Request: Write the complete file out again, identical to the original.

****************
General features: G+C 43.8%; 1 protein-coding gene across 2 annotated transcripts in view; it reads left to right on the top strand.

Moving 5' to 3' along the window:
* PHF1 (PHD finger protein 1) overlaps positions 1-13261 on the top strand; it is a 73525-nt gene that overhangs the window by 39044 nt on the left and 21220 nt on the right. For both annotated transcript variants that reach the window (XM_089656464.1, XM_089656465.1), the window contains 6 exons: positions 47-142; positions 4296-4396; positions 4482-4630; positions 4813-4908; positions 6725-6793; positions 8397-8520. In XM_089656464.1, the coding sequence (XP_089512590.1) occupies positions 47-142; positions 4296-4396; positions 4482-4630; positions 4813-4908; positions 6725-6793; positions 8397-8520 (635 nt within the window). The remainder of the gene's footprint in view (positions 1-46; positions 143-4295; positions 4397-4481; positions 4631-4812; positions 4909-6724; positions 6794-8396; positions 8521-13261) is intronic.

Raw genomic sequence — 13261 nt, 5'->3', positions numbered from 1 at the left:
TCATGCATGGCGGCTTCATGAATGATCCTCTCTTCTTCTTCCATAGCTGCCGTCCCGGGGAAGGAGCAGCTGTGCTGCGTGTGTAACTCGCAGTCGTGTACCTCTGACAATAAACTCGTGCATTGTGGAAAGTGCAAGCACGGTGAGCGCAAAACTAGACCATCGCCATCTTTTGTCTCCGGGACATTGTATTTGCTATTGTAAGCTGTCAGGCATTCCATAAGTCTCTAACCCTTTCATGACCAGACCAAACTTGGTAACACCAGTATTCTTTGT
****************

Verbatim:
General features: G+C 43.8%; 1 protein-coding gene across 2 annotated transcripts in view; it reads left to right on the top strand.

Moving 5' to 3' along the window:
* PHF1 (PHD finger protein 1) overlaps positions 1-13261 on the top strand; it is a 73525-nt gene that overhangs the window by 39044 nt on the left and 21220 nt on the right. For both annotated transcript variants that reach the window (XM_089656464.1, XM_089656465.1), the window contains 6 exons: positions 47-142; positions 4296-4396; positions 4482-4630; positions 4813-4908; positions 6725-6793; positions 8397-8520. In XM_089656464.1, the coding sequence (XP_089512590.1) occupies positions 47-142; positions 4296-4396; positions 4482-4630; positions 4813-4908; positions 6725-6793; positions 8397-8520 (635 nt within the window). The remainder of the gene's footprint in view (positions 1-46; positions 143-4295; positions 4397-4481; positions 4631-4812; positions 4909-6724; positions 6794-8396; positions 8521-13261) is intronic.

Raw genomic sequence — 13261 nt, 5'->3', positions numbered from 1 at the left:
TCATGCATGGCGGCTTCATGAATGATCCTCTCTTCTTCTTCCATAGCTGCCGTCCCGGGGAAGGAGCAGCTGTGCTGCGTGTGTAACTCGCAGTCGTGTACCTCTGACAATAAACTCGTGCATTGTGGAAAGTGCAAGCACGGTGAGCGCAAAACTAGACCATCGCCATCTTTTGTCTCCGGGACATTGTATTTGCTATTGTAAGCTGTCAGGCATTCCATAAGTCTCTAACCCTTTCATGACCAGACCAAACTTGGTAACACCAGTATTCTTTGT